ABSTRACT: This paper presents the status of HgCdTe growth on large-area Si and CdZnTe substrates at Raytheon Vision Systems (RVS). The
different technological tools that were used to scale up the growth from 4inch to 6inch diameter on Si and from 4cm×4cm
to 8cm×8cm on CdZnTe without sacrificing the quality of the layers are described. Extremely high compositional uniformity
and low macrodefect density were achieved for single- and two-color HgCdTe layers on both Si and CdZnTe substrates. Finally,
a few examples of detector and focal-plane array results are included to highlight the importance of high compositional uniformity
and uniformly low macrodefect density of the epitaxial layers in obtaining high operability and low cluster outages in single-
and two-color focal-plane arrays (FPAs).
KeywordsHgCdTe–IR detector–two-color–dual-band–MBE–molecular beam epitaxy–large-area substrates–FPAs
Journal of Electronic Materials 05/2012; 40(8):1706-1716. · 1.47 Impact Factor
ABSTRACT: Raytheon Vision Systems (RVS) continues to further its capability to deliver state-of-the-art high-performance, large-format,
HgCdTe focal-plane arrays (FPAs) for dual-band long-wavelength infrared (L/LWIR) detection. Specific improvements have recently
been implemented at RVS in molecular-beam epitaxy (MBE) growth and wafer fabrication and are reported in this paper. The aim
of the improvements is to establish producible processes for 512×512 30-μm-unit-cell L/LWIR FPAs, which has resulted in: the growth of triple-layer heterojunction (TLHJ) HgCdTe back-to-back photodiode
detector designs on 6cm×6cm CdZnTe substrates with 300-K Fourier-transform infrared (FTIR) cutoff wavelength uniformity
of ±0.1μm across the entire wafer; demonstration of detector dark-current performance for the longer-wavelength detector band approaching
that of single-color liquid-phase epitaxy (LPE) LWIR detectors; and uniform, high-operability, 512×512 30-μm-unit-cell FPA performance in both LWIR bands.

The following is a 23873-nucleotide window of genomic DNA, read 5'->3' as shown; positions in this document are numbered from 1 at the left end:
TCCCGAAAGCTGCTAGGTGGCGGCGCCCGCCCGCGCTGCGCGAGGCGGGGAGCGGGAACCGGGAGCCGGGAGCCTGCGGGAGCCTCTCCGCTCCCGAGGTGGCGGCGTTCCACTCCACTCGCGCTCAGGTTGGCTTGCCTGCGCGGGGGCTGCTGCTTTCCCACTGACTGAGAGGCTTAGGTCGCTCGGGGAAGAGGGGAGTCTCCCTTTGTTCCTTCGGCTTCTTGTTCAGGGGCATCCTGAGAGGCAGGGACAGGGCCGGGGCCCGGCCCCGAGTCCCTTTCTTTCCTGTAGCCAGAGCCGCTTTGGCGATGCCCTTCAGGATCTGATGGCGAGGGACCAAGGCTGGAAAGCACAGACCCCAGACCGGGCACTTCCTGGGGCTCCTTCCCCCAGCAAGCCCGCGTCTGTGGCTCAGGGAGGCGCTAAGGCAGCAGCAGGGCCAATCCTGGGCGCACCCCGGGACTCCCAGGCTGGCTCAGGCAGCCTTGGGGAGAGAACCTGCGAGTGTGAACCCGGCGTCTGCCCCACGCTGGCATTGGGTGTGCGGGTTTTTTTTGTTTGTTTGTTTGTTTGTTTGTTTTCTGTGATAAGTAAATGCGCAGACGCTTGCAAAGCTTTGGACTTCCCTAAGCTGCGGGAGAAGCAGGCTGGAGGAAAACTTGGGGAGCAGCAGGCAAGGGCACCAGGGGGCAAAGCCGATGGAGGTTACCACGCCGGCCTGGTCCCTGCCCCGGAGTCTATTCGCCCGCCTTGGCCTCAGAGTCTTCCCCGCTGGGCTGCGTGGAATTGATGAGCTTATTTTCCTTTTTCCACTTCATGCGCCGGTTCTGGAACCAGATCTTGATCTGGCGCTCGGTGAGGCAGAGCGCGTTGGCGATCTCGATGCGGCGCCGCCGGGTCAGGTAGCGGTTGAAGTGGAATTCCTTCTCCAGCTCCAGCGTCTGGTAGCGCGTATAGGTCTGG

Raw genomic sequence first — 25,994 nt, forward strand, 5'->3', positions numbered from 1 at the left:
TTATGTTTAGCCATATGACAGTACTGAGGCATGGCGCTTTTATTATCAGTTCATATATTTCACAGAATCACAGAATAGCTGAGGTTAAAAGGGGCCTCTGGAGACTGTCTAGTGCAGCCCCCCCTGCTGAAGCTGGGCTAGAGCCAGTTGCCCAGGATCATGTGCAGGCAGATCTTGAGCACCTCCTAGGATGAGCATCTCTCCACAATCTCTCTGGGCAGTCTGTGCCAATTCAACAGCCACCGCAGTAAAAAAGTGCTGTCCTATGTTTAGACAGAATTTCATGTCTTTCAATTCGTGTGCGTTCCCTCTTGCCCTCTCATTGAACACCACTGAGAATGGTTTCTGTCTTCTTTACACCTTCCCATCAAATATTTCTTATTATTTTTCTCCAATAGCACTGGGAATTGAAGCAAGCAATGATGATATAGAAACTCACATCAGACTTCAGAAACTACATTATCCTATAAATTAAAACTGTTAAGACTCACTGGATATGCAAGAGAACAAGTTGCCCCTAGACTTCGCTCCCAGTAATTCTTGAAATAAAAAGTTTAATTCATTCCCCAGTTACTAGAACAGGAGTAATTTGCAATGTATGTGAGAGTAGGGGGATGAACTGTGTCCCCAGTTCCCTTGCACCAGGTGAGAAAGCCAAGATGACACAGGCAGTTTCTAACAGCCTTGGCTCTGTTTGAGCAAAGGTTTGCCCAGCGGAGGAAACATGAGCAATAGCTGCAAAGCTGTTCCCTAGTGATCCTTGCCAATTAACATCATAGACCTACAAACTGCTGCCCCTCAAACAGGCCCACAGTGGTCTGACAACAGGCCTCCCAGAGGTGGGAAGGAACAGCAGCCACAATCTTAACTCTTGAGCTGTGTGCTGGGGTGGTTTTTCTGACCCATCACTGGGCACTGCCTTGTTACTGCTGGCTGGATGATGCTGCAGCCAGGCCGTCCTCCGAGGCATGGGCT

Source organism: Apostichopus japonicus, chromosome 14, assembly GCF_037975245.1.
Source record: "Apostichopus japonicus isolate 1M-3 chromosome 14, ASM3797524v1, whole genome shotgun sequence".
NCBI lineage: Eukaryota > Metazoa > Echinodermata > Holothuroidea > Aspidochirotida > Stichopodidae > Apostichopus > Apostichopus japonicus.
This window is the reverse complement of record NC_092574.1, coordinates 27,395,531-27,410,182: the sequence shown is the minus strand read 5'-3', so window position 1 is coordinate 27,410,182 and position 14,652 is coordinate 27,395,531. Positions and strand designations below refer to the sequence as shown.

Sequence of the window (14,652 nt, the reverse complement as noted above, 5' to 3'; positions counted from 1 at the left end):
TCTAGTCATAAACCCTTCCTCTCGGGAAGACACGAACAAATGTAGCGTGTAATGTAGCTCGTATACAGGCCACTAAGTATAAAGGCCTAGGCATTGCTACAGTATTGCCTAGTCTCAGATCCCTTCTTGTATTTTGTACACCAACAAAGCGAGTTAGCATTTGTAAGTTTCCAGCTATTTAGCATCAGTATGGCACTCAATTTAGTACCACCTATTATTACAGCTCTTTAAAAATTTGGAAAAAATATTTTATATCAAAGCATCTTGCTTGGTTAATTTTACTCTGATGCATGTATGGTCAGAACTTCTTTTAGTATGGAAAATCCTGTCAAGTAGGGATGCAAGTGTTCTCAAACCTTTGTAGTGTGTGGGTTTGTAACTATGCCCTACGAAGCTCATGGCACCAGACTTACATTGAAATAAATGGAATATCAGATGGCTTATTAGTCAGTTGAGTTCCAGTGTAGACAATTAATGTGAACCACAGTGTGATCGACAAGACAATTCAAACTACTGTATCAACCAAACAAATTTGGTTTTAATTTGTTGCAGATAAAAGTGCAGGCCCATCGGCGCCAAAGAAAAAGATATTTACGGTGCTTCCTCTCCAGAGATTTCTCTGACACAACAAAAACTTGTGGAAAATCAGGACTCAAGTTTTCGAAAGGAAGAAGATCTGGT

KeywordsHgCdTe–infrared detectors–molecular-beam epitaxy (MBE)–dual-band long-wavelength infrared (L/LWIR)
Journal of Electronic Materials 05/2012; 40(8):1630-1636. · 1.47 Impact Factor
ABSTRACT: In this paper, we show the versatility of using molecular-beam epitaxy (MBE) for the growth of the mercury cadmium telluride
(HgCdTe) system. Abrupt composition profiles, changes in doping levels or switching doping types are easily performed. It
is shown that high-quality material is achieved with Hg(1–x)Cd
Te grown by MBE from a cadmium mole fraction of x=0.15 to x=0.72. Doping elements incorporation as low as 1015cm−3 for both n-type and p-type material as well as high incorporation levels >1018cm−3 for both carrier types were achieved. X-ray curves, secondary-ion mass spectrometry (SIMS) data, Hall data, the influence
of doping incorporation with cadmium content and growth rate, etch pit density (EPD), composition uniformity determined from
Fourier-transform infrared (FTIR) transmission spectro- scopy, and surface defect maps from low to high x values are presented to illustrate the versatility and quality of HgCdTe material grown by MBE. All data presented in this
work are from layers grown on silicon (112) substrate.
Journal of Electronic Materials 05/2012; 38(8):1755-1763. · 1.47 Impact Factor
ABSTRACT: HgCdTe grown on large-area Si substrates allows for larger array formats and potentially reduced focal-plane array (FPA) cost
compared with smaller, more expensive CdZnTe substrates. The goal of this work is to evaluate the use of HgCdTe/Si for mid-wavelength/long-wavelength
infrared (MWIR/LWIR) dual-band FPAs. A series of MWIR/LWIR dual-band HgCdTe triple-layer n-P-n heterojunction (TLHJ) device structures were grown by molecular-beam epitaxy (MBE) on 100-mm (211)Si substrates. The wafers
showed low macrodefect density (<300cm−2) and was processed into 20-μm-unit-cell 640×480 detector arrays which were mated to dual-band readout integrated circuits (ROICs) to produce FPAs. The
measured 80-K cutoff wavelengths were 5.5μm for MWIR and 9.4μm for LWIR, respectively. The FPAs exhibited high pixel operabilities in each band, with noise equivalent differential temperature
(NEDT) operabilities of 99.98% for the MWIR band and 99.6% for the LWIR band demonstrated at 84K.